MADRID—Pfizer this week got some good Ibrance news, and it’s news that could benefit the med’s expanding class, too.
A subanalysis from the drug giant’s PALOMA-2 trial, presented at the European Society for Medical Oncology annual meeting, showed that neutropenia—observed in 95.3% of the HR+, HER2- breast cancer patients enrolled in the study—is “absolutely manageable,” as Massimo Corsaro, Pfizer’s European senior medical director of oncology, put it in an interview.
While neutropenia is associated with an increased risk of infection, results showed that just 3.5% of Ibrance patients with neutropenia developed grade 3 or 4 infections. And only 1.8% of that group developed febrile neutropenia, a more serious condition.
Results also showed that reducing dosage to treat patients’ neutropenia didn’t “compromise the efficacy” of Ibrance. “The benefit of the drug will be maintained even after adjusting the drug,” Corsaro said.
And the way he sees it, that’s a win for all CDK 4/6 inhibitors, a group comprising Ibrance along with Novartis’ Kisqali and Eli Lilly candidate abemaciclib.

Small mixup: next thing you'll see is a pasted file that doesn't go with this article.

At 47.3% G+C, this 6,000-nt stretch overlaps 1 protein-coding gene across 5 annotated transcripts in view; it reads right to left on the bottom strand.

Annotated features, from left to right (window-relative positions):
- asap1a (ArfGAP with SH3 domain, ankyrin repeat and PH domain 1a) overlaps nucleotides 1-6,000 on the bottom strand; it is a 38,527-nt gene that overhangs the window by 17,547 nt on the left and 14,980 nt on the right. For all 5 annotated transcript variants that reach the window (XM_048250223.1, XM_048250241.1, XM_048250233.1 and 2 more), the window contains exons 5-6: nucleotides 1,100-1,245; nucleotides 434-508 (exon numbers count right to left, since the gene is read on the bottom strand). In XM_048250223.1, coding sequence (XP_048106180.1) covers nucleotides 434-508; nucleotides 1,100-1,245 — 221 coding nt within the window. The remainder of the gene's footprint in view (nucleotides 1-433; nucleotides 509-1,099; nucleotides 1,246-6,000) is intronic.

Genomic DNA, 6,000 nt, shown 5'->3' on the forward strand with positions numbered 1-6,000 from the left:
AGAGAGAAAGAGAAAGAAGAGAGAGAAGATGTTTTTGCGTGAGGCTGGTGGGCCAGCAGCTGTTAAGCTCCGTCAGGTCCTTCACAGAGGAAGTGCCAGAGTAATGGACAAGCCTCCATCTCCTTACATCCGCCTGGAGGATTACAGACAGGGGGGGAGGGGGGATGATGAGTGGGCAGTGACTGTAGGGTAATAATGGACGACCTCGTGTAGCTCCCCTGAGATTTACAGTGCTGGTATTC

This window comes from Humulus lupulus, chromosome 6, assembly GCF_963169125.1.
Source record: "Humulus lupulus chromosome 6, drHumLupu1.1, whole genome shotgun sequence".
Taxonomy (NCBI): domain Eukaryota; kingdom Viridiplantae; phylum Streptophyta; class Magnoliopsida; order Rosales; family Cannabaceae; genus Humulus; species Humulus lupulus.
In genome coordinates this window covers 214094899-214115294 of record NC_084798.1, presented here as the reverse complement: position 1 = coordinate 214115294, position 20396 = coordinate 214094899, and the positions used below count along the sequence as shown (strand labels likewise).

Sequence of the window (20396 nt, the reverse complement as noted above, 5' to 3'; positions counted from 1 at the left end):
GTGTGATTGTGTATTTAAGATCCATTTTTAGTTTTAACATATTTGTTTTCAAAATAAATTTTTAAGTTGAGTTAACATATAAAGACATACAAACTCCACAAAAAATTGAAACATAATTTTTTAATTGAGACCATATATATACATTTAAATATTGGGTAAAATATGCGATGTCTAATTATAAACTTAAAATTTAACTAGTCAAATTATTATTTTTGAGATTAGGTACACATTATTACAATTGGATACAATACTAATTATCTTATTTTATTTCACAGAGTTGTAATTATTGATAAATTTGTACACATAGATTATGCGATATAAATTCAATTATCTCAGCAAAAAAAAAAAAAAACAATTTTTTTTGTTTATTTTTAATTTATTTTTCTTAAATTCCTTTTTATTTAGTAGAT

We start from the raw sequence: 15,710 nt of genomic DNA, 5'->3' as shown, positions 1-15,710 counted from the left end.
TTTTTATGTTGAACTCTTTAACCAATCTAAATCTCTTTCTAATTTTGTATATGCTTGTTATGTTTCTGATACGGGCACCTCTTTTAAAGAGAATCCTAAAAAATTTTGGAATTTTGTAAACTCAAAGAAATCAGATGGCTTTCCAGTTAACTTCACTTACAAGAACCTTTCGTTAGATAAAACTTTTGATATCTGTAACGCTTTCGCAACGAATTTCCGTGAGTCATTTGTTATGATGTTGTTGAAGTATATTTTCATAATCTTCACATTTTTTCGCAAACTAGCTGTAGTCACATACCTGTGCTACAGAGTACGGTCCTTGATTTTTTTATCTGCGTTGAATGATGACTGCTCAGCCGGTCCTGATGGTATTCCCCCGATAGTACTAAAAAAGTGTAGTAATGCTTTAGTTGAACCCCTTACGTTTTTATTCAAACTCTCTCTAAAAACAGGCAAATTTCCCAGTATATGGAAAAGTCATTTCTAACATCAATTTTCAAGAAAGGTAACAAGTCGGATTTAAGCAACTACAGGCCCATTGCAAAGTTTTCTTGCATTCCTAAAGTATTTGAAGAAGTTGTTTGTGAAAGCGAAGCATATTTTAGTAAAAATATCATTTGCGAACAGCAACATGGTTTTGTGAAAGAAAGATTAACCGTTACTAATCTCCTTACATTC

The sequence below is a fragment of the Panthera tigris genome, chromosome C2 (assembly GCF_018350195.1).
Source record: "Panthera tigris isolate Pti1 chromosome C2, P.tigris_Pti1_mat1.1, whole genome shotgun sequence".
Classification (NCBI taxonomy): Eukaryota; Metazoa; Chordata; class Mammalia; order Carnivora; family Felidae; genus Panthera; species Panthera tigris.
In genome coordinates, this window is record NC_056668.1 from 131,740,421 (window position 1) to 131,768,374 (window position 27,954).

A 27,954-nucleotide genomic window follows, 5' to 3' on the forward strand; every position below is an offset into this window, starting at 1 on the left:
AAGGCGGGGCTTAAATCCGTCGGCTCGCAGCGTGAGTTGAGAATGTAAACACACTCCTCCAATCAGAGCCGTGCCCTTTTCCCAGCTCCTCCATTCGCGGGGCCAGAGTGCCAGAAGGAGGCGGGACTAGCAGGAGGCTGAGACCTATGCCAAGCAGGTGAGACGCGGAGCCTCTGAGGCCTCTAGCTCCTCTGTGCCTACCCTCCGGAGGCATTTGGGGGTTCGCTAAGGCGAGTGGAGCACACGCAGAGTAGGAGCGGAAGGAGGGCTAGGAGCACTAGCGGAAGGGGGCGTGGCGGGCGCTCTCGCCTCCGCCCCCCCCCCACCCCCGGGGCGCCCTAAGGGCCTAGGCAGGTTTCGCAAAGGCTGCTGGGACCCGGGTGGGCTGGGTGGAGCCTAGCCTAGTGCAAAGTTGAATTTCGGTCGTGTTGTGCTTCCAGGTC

The data “confirm that this class of drug is still working in a very fantastic way for the benefit of the patient,” he noted. And combining them with strong results abemaciclib posted over the weekend, “now we have even more certainty that this class of drug works not just by chance or coincidence,” he said. “Really the new data that are coming at this congress are really supporting what we already showed” with Ibrance.
That’s not to say the meds don’t have different safety profiles. Kisqali comes along with some recommended ECG monitoring thanks to mild cardiac arrhythmias and one sudden death that appeared in trials. Abemaciclib, meanwhile, has produced high rates of diarrhea.
Both Novartis and Lilly say those issues are easy to manage; but while that may be the case, it’ll be hard to touch Ibrance thanks to a big first-to-market advantage. The med already boasted blockbuster status when Kisqali hit the scene in March, and Lilly is expecting its approval to arrive in the coming months after nabbing an FDA priority review in July.